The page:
Put your masterpiece online, read the latest marketing blog, and, at least in theory, you’ve got as fair a chance at potential buyers as Stephen King. Sure, nothing is stopping you from publishing this very minute. Nothing is stopping any of us. In fact, anyone who can write a grocery list is also able to publish his book just like you.

This includes drunken Uncle Bob, with his how-to guide on the perfect technique to hit on college women. Don’t forget your coworker, Marjorie, whose debut manuscript involves her protagonist weeping for fifteen pages. Yes, they and everyone else can see their names in lights, millions of us all competing for the same readers. That sense of the competition is why so much of the dialogue about e-books has centered on marketing.

But in the rush of data about electronic books and digital media, crucial information about the craft of writing is missing. Not any longer. By the time you finish reading this, you will know how to write a novel that accomplishes what all fiction must, regardless of genre or format. You will learn how to hook and hold a reader, and you will be able to make your novel stand out in the age of digital mania.

Yes, everyone is talking about marketing e-books and making a fortune. Here’s what hasn’t been said: You can market your heart out, you can tweet and blog like a computer hacker on meth, but if you have not written a compelling novel that makes the reader want to put everything else on hold, you’re not going to make the sale.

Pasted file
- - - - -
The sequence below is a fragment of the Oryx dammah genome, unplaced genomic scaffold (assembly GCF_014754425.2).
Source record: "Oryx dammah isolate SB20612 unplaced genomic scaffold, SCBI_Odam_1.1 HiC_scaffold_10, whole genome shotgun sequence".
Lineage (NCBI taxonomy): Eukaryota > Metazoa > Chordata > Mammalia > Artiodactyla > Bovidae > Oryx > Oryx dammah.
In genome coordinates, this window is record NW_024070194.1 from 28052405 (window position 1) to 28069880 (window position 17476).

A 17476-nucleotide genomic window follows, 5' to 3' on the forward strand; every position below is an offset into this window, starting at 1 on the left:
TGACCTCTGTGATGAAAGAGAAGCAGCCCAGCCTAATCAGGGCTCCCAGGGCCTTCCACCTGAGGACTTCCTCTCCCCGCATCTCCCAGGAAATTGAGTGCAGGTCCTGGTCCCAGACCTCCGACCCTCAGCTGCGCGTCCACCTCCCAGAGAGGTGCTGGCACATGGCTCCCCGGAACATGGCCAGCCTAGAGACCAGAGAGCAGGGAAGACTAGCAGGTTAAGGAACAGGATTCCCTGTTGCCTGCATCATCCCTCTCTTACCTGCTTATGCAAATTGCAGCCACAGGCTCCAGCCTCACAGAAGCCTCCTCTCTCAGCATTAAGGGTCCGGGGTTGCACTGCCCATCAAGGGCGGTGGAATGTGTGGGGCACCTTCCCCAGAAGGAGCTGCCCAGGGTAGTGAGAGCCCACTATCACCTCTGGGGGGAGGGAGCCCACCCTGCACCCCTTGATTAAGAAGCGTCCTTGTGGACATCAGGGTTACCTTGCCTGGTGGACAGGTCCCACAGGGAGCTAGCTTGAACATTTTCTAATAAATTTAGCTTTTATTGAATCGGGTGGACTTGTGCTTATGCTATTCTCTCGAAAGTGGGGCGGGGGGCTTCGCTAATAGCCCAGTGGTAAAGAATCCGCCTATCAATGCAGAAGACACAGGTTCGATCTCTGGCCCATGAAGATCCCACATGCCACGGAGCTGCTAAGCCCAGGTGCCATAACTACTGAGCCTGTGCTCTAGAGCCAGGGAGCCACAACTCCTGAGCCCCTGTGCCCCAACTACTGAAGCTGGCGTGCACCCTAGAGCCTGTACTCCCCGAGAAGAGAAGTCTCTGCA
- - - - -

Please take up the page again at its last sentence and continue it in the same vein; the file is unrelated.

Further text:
Some supposed experts have actually said that you don’t have to be a good writer in order to sell books today. Nonsense. If your novel is terrible, the reader won’t finish it. Nor will that person ever again buy anything with your name on it. Not even a six-pack of beer.

In order to succeed, you need more than the marketing plan du jour. You need to know how to write fiction. Before anything else, you must master a few key skills. We’re not talking about charlatan marketing tricks that might fool a few people into buying once. Don’t kid yourself. When the reader is staring at that digital ink on his screen, with thousands of authors at his fingertips, he has neither the time nor the patience for shaky craft.